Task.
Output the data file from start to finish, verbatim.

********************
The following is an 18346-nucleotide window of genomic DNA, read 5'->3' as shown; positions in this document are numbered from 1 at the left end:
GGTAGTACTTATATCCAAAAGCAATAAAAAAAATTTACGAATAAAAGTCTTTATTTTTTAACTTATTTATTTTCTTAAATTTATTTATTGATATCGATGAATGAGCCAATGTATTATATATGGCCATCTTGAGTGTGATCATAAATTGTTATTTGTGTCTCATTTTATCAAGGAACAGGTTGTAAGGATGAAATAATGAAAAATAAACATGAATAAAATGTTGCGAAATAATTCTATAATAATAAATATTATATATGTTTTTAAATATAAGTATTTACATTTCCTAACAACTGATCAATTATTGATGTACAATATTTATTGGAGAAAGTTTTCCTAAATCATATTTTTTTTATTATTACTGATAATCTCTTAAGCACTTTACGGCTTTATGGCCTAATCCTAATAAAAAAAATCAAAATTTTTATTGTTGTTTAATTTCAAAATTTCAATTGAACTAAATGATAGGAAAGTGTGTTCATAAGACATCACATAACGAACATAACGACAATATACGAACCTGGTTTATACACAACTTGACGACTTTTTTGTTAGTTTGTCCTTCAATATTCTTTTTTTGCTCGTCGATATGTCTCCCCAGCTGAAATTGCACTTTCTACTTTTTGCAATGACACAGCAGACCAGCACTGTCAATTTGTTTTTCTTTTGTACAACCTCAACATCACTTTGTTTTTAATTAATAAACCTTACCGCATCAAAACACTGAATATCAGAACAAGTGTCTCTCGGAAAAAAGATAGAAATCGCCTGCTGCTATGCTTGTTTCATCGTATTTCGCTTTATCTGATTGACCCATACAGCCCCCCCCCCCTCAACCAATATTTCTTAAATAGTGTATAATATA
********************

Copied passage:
The following is an 18346-nucleotide window of genomic DNA, read 5'->3' as shown; positions in this document are numbered from 1 at the left end:
GGTAGTACTTATATCCAAAAGCAATAAAAAAAATTTACGAATAAAAGTCTTTATTTTTTAACTTATTTATTTTCTTAAATTTATTTATTGATATCGATGAATGAGCCAATGTATTATATATGGCCATCTTGAGTGTGATCATAAATTGTTATTTGTGTCTCATTTTATCAAGGAACAGGTTGTAAGGATGAAATAATGAAAAATAAACATGAATAAAATGTTGCGAAATAATTCTATAATAATAAATATTATATATGTTTTTAAATATAAGTATTTACATTTCCTAACAACTGATCAATTATTGATGTACAATATTTATTGGAGAAAGTTTTCCTAAATCATATTTTTTTTATTATTACTGATAATCTCTTAAGCACTTTACGGCTTTATGGCCTAATCCTAATAAAAAAAATCAAAATTTTTATTGTTGTTTAATTTCAAAATTTCAATTGAACTAAATGATAGGAAAGTGTGTTCATAAGACATCACATAACGAACATAACGACAATATACGAACCTGGTTTATACACAACTTGACGACTTTTTTGTTAGTTTGTCCTTCAATATTCTTTTTTTGCTCGTCGATATGTCTCCCCAGCTGAAATTGCACTTTCTACTTTTTGCAATGACACAGCAGACCAGCACTGTCAATTTGTTTTTCTTTTGTACAACCTCAACATCACTTTGTTTTTAATTAATAAACCTTACCGCATCAAAACACTGAATATCAGAACAAGTGTCTCTCGGAAAAAAGATAGAAATCGCCTGCTGCTATGCTTGTTTCATCGTATTTCGCTTTATCTGATTGACCCATACAGCCCCCCCCCCCTCAACCAATATTTCTTAAATAGTGTATAATATA